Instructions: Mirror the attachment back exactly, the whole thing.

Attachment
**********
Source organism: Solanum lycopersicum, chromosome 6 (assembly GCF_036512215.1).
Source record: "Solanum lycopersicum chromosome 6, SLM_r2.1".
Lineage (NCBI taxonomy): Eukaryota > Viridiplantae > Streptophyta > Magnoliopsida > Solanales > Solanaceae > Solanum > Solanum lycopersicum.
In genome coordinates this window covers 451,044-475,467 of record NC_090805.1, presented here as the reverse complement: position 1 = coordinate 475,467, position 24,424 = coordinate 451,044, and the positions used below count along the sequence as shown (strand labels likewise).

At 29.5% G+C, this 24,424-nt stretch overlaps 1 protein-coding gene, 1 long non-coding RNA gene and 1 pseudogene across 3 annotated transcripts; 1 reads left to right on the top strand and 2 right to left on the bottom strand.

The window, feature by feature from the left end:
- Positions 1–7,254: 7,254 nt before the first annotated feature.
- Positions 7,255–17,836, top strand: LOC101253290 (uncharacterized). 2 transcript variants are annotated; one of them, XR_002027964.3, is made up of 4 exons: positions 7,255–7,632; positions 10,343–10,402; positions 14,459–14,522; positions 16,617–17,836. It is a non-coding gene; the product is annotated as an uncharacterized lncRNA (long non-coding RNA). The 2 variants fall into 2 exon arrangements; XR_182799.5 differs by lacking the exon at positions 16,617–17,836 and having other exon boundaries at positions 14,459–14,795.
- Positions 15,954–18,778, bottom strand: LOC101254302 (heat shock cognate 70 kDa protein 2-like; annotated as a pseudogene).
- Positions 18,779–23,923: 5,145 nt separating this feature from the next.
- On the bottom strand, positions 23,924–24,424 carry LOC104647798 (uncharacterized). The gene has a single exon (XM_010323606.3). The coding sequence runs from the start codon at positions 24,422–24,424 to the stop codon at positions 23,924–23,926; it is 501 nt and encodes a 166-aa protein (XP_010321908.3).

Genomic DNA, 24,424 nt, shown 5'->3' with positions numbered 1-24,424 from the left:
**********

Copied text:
Source organism: Solanum lycopersicum, chromosome 6 (assembly GCF_036512215.1).
Source record: "Solanum lycopersicum chromosome 6, SLM_r2.1".
Lineage (NCBI taxonomy): Eukaryota > Viridiplantae > Streptophyta > Magnoliopsida > Solanales > Solanaceae > Solanum > Solanum lycopersicum.
In genome coordinates this window covers 451,044-475,467 of record NC_090805.1, presented here as the reverse complement: position 1 = coordinate 475,467, position 24,424 = coordinate 451,044, and the positions used below count along the sequence as shown (strand labels likewise).

At 29.5% G+C, this 24,424-nt stretch overlaps 1 protein-coding gene, 1 long non-coding RNA gene and 1 pseudogene across 3 annotated transcripts; 1 reads left to right on the top strand and 2 right to left on the bottom strand.

The window, feature by feature from the left end:
- Positions 1–7,254: 7,254 nt before the first annotated feature.
- Positions 7,255–17,836, top strand: LOC101253290 (uncharacterized). 2 transcript variants are annotated; one of them, XR_002027964.3, is made up of 4 exons: positions 7,255–7,632; positions 10,343–10,402; positions 14,459–14,522; positions 16,617–17,836. It is a non-coding gene; the product is annotated as an uncharacterized lncRNA (long non-coding RNA). The 2 variants fall into 2 exon arrangements; XR_182799.5 differs by lacking the exon at positions 16,617–17,836 and having other exon boundaries at positions 14,459–14,795.
- Positions 15,954–18,778, bottom strand: LOC101254302 (heat shock cognate 70 kDa protein 2-like; annotated as a pseudogene).
- Positions 18,779–23,923: 5,145 nt separating this feature from the next.
- On the bottom strand, positions 23,924–24,424 carry LOC104647798 (uncharacterized). The gene has a single exon (XM_010323606.3). The coding sequence runs from the start codon at positions 24,422–24,424 to the stop codon at positions 23,924–23,926; it is 501 nt and encodes a 166-aa protein (XP_010321908.3).

Genomic DNA, 24,424 nt, shown 5'->3' with positions numbered 1-24,424 from the left: